New legislation intended to ensure patients treated by the NHS receive safe care is an important step forward but without more resources, it is difficult to say how much impact it will have, according to Bolt Burdon Kemp.
The new law comprises 11 fundamental 'standards of care' that all health and social providers must adhere to, including ensuring that staffing levels are adequate. Fines of up to £50,000 will also be imposed for providers that fail to protect patients from abuse, fail to provide safe care or if patients suffer as a result of not getting enough to eat or drink.
Included in these standards of care is an obligation for health and social care providers to own up to any 'mistakes' that cause a patient 'significant harm' - this new 'duty of candour' requirement will take effect in October this year.
Commenting on the new legislation, Caroline Klage, partner and medical negligence specialist at Bolt Burdon Kemp, said:
"This legislation will be seen as an important step in the quest to drive up standards of patient care. Providing safe and competent care to patients should be a given. However, the real challenge here is overcoming the practical barriers. How can we expect health and social care providers to ensure adequate staffing levels if the necessary resources are simply not available?"
Commenting specifically on the new 'duty of candour' requirement, Caroline Klage added:
"The 'duty of candour' is founded on the basic principle that it is only by being open and honest about mistakes and shortcomings that they can be properly addressed and effective steps taken to ensure that they are never repeated.
"Despite calls for a 'duty of candour', some Trusts have struggled to embrace the notions of openness and transparency and are continuing to try to silence those brave enough to speak out in the interests of patient safety. They are effectively sweeping concerns under the carpet and this legislation is intended to bring them out into the open.
"In most other professions, we would expect professionals to feel able to voice their concerns about colleagues who had performed poorly, made repeated mistakes and provided poor client care. They would expect their managers to listen to these concerns, investigate them and if necessary, take steps to prevent the mistakes from re-occurring and to manage poor performance with the help of training, performance reviews and grievance and disciplinary procedures. Such openness, prompting intervention where necessary is even more important in the NHS where poor care can cost lives.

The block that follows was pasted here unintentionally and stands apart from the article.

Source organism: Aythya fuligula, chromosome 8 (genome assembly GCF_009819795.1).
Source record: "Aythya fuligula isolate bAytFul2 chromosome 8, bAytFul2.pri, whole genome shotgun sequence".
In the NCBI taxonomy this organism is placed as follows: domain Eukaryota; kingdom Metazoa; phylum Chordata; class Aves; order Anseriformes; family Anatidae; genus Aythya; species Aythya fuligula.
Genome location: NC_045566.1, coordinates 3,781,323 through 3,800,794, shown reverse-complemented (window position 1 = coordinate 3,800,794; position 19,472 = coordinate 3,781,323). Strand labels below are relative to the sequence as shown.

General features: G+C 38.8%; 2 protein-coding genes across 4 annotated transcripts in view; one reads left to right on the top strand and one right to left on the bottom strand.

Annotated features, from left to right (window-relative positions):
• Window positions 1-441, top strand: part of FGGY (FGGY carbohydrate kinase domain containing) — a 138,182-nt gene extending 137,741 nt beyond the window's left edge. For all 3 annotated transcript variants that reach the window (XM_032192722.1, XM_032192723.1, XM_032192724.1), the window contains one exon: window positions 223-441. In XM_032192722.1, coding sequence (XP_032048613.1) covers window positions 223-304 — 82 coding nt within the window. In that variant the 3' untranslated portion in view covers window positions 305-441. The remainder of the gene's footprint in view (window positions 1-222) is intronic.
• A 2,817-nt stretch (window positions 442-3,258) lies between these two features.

Unfortunately, there is a widespread fear of recrimination within the NHS which needs to be tackled urgently in order to raise standards of patient care. There have been a number of reports of appalling treatment of whistleblowers. Whilst the move to legislate to require providers to adhere to a 'duty of candour' will be seen by many as a very important step forward, it will be meaningless unless steps are taken to ensure that there is full organisational support for healthcare workers who are courageous enough to voice their concerns. These people are the true champions of the NHS. They are prioritising patient care over their own job security.
"It may well be that Trusts are inclined to suppress complaints because ultimately they simply do not have the finances needed to properly address key issues such as understaffing. The effect of this lack of funding should not be under-estimated.
"To make real and lasting improvements to patient care, much more must be done to give people the confidence to speak out openly and honestly about their concerns. Potential whistleblowers must be able to voice their concerns safe in the knowledge that this will not impact negatively on their careers, that they will be listened to and that positive changes will be made. Equally, any financial problems must be addressed to ensure that funds are available to implement positive change and alleviate widespread problems such as understaffing."
Caroline Klage, partner and medical negligence specialist at Bolt Burdon Kemp